I will admit to a quick google session before choose the Empanadas. Although I am sure all of my readers are extremely worldly and knowledgable about international cuisine, I will jog your memory with this definition I found. 

An empanada is a stuffed brean or pastry baked or fried in many countries in Latin Europe, Latin America, the Southwestern United States, and parts of Southeast Asia. The name comes from the Galician, Portuguese, and Spanish verb empanar, meaning to wrap or coat in bread.

Empanadas are made by folding dough or bread with stuffing consisting of a variety of meat, cheese,   huitlacoche, vegetables, fruits, and others.

Argentine empanadas are often served during parties and festivals as a starter or
main course. Shops specialize in freshly made empanadas, with many
flavors and fillings.

The dough is made with wheat flour and beef drippings for the fillings which differs from province to province. Some places use chicken, and some places beef (cubed or ground depending on the region) spiced with cumin and paprika.

The pastry was wonderfully crumbly and when cut into exposed a piping hot centre of juicy and tender cubed beef. I told myself I’d only eat one of them to ensure I had room for my main course. Unfortunatly the deliciousness combined with my lack of will power meant that the second was demolished within a couple of minutes. Although I have no basis of comparison when it comes to Empanadas, my first experience will definitely not be my last. I am very used to heavily spiced food, stong in chilli and heat, but this was a relatively subtle in terms of spice and made for a nice way to kick off a meal.

 Argentine Chorizo, a combination of pork and beef, confit peppers and pickled onion.

The fact that I didn’t manage to get a picture of Simon’s starter before half of it was gone, says a lot about how delicious this creation was. The sausage was very well seasoned, extremely meaty and  browned to perfection. The sweet balsamic lifted the dish and was the ideal accompliment to the sausage, as were the soft roasted peppers and red onions.  There were a lot of almost inappropriate noises coming from that end of the table, but I didn’t tell you that ok!

Side dishes – Chips, Mushrooms, Rocket and provolone salad, Humita saltena, French beans. 

We were able to sample all of the side dishes (a tad indulgent I know), but at least it means I can offer up a thorough review of your menu options. I can’t abide Mushrooms, I think it’s a texture issue, but Simon is adament that this will change as my palette continues to mature. I don’t agree of course, but to keep the mood of the dinner jovial I did as I was asked and gave one of them a try. They were lovely and buttery with the right amount of bite. I agreed that if I was a fan of mushrooms that these would be an exemplery version of how they should be served. The chips were pleasingly crunchy on the outside, and fluffy on the inside, with a slightly rustic look to them. As a ardent potato fan-girl you would have thought they would be my favourite side, but the Rocket and provolone salad was actually my winner. The sweetness of balsamic dressing laced over the rocket leaves, was a lovely light accompaniement to my decadent steak.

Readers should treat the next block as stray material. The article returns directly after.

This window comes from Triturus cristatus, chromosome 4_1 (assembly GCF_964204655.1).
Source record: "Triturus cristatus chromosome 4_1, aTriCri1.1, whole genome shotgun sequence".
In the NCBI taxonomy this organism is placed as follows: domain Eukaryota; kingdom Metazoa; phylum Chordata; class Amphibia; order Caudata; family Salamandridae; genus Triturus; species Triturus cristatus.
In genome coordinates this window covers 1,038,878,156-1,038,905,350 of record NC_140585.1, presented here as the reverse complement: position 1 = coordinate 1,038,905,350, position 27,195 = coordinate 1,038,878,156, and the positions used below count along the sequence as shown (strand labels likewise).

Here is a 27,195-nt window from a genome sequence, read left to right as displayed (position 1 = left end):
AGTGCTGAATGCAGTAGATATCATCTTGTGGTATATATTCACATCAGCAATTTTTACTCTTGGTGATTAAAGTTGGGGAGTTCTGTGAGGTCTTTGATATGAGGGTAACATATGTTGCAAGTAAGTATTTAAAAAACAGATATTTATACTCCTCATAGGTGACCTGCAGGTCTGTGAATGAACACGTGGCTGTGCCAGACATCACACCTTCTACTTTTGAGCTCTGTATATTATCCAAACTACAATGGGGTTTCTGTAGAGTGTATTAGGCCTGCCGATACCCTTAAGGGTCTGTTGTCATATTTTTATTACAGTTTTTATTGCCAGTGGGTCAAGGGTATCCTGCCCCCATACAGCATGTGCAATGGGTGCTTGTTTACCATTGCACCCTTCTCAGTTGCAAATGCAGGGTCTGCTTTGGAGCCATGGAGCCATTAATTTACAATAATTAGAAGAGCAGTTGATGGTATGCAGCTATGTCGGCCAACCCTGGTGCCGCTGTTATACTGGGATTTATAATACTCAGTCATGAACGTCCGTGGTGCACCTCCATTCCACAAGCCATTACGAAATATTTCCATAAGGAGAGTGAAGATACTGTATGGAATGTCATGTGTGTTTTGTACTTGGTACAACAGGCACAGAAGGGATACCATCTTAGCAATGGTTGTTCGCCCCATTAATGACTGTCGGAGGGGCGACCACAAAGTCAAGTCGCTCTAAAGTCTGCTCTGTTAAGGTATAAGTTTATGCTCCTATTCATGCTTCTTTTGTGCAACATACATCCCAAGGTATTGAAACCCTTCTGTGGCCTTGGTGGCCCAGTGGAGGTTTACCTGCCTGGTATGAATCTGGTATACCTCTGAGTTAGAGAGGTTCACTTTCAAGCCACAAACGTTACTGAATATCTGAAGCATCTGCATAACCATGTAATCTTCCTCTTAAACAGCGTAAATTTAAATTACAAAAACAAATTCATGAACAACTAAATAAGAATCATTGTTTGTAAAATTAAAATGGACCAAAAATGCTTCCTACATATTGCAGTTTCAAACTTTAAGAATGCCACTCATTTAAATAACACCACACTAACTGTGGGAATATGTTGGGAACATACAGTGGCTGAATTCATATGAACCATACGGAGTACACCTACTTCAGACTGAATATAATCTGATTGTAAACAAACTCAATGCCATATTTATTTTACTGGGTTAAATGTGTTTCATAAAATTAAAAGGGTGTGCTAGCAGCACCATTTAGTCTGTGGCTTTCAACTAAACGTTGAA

Lomo Medallions 225g – Fillet served with bearnaise sauce

I was extremely chuffed with my medallions. It’s very rare that I get a steak that I don’t have to cut sinew, fat or tough bits out of. It was soft, tender, juicy and not even a mere morsal was left on my plate by the end of the meal. I would even go as far to say that it was the highest quaity steak I’ve ever had. 

Bife de Ancho 300g – Rib eye served with chimichurri

The steak was cooked to the specified medium rare, and full of flavour, which you hope when choosing this particiular cut. According to Simon, who is very particular when it comes to his steak, it was mouthwateringly tender, easy to cut….pure perfection. Si was particularly pleased with the addition of chimichurri, and found it to be a welcome change from the creamy richness of his usual peppercorn sauce. The parsley and vinegar contained in the chimichurri added a refreshing element to a dish which was already rich due to the quality of the beef. 

What is Chimichurri?